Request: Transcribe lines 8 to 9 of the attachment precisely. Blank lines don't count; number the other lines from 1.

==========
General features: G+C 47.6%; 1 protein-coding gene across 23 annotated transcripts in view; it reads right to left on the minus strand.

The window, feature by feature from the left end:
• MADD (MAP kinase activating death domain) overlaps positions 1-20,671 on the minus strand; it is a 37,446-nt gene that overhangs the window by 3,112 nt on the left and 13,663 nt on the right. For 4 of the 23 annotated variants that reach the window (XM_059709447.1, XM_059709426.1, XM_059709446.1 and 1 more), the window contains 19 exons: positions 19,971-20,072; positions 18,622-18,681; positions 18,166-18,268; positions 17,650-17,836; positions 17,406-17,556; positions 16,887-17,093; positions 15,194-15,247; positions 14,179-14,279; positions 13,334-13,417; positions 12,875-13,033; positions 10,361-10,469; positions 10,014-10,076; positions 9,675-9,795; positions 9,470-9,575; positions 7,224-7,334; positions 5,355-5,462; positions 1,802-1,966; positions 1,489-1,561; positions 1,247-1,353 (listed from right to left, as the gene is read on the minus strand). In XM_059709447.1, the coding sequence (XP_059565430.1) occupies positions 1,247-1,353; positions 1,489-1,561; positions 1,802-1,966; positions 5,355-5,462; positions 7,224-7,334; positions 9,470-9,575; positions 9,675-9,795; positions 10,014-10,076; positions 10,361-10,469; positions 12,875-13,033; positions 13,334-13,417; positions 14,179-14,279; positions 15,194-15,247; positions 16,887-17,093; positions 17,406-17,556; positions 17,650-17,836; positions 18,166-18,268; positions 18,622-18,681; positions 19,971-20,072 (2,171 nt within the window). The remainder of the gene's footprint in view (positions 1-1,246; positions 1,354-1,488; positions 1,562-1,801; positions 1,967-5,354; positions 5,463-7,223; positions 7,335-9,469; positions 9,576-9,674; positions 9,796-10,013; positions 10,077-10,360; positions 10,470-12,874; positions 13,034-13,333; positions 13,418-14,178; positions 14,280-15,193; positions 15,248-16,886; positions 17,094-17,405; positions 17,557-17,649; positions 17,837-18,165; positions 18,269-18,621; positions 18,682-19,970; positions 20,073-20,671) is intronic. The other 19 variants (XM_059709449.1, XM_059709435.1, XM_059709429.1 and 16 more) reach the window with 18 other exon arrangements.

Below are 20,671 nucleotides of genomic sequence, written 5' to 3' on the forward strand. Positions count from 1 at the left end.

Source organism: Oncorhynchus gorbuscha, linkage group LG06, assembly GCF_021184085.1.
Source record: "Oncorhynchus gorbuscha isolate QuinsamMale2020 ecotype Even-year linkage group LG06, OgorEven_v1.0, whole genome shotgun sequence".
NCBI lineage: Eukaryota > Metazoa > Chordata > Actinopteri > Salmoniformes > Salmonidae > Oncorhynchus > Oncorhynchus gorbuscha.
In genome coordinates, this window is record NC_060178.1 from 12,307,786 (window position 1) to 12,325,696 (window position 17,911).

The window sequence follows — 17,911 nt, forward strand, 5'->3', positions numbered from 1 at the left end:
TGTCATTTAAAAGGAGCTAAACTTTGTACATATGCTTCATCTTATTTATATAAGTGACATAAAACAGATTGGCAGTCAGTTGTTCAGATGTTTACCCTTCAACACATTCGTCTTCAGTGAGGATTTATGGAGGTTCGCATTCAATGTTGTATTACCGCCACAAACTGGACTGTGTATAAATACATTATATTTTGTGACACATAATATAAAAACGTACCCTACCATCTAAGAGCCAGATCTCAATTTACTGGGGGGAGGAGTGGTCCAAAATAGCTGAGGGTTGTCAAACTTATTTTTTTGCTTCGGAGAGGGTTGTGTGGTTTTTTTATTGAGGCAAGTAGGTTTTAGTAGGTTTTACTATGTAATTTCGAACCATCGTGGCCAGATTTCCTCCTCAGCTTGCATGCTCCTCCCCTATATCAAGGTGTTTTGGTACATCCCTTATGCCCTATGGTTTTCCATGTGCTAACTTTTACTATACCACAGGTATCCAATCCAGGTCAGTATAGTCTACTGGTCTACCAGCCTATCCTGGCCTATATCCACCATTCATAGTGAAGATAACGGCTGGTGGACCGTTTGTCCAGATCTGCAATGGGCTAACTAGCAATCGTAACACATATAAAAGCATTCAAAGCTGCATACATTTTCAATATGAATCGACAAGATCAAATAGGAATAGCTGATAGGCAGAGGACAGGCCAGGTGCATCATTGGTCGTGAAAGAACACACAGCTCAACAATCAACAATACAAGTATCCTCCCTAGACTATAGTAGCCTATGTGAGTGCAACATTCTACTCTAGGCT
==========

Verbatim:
In genome coordinates, this window is record NC_060178.1 from 12,307,786 (window position 1) to 12,325,696 (window position 17,911).

The window sequence follows — 17,911 nt, forward strand, 5'->3', positions numbered from 1 at the left end: